What I'm not willing to say -- what I'll probably never be willing to say -- is that Joe Mauer deserved to finish behind Justin Morneau in the MVP balloting again. Two years ago, there was virtually no evidence that Morneau was more valuable than Mauer, yet Morneau finished first and Mauer finished sixth. This year, there is virtually no evidence that Morneau was more valuable than Mauer, and yet Morneau finished second and Mauer finished fourth.
Maybe that's a sign of progress. But for as long as I've been doing this, I've been told that I don't see enough games, that I don't know what it really takes to win, that I don't appreciate the little things that don't show up in the box scores.
And for as long as I've been doing this, every time the MVP voters have a choice between the guy with the power stats and the guy who does the little things, they pick the guy with the big numbers.
Wednesday, November 19, 2008
Rob Neyer on a roll
Great stuff from Rob today,
though it is behind the Iron ESPN Curtain as usual (apparently Rob's blog is free now; awesome!):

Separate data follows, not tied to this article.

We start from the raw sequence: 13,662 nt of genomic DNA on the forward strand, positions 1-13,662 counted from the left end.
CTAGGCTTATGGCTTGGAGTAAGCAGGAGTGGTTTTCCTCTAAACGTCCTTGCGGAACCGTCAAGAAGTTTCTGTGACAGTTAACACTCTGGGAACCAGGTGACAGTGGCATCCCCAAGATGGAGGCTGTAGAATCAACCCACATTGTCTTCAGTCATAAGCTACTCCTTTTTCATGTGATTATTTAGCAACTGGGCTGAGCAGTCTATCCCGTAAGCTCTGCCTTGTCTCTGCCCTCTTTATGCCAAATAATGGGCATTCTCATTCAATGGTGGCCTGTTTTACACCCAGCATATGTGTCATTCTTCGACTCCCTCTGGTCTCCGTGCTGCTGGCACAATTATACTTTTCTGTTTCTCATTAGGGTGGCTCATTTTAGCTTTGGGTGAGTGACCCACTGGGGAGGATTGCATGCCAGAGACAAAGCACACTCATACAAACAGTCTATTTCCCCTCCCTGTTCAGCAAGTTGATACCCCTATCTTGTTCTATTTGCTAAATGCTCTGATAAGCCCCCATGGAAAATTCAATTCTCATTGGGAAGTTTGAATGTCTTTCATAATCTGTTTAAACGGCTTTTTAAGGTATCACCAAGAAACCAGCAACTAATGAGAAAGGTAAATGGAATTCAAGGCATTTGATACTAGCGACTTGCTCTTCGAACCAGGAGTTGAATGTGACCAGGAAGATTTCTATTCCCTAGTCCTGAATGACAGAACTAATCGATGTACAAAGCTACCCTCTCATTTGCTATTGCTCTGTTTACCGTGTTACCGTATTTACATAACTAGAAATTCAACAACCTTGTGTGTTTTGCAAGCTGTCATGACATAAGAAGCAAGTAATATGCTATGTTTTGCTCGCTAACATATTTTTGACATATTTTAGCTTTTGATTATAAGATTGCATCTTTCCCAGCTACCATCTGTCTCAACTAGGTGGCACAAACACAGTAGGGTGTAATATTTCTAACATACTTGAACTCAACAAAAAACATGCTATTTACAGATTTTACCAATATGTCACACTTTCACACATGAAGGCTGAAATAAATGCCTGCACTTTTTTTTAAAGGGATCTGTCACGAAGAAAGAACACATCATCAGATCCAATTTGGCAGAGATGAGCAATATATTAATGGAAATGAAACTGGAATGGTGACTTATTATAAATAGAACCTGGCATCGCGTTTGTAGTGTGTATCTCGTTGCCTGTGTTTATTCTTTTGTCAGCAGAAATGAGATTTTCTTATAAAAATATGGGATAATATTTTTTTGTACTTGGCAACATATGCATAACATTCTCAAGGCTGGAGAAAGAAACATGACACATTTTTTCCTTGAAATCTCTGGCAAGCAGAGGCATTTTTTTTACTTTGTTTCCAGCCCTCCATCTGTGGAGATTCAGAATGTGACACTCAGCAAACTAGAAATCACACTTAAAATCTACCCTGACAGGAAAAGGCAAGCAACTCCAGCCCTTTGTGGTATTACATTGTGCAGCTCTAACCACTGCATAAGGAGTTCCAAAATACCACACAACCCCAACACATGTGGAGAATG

This is spot on, and represents perhaps the most absurd aspect of the false dichotomy between the old-timey, out-in-the-sun, scorecard-filling, sunflower-seed-chewing, team-bus-riding, player-interviewing journalist and the new-agey, basement-dwelling, cheese-puff-eating, Internet-surfing, stat-crunching über-geek, a dichotomy created entirely by those same journalists.
Journalists use numbers too. They have to. Everyone has to. They just use different (and inferior) numbers. It's left to the stat geek to attempt to pull the little things out of the vast expanses of data routinely ignored by the mainstream MVP voter. And what's the result? The result is that despite the whining by baseball journalists about how little baseball we watch, it ends up being the stat geek that advocates for an MVP candidate by trying to obtain a complete view of the player and the MVP voter who votes on the basis of gaudy numbers.
Posted by Unknown at 8:24 AM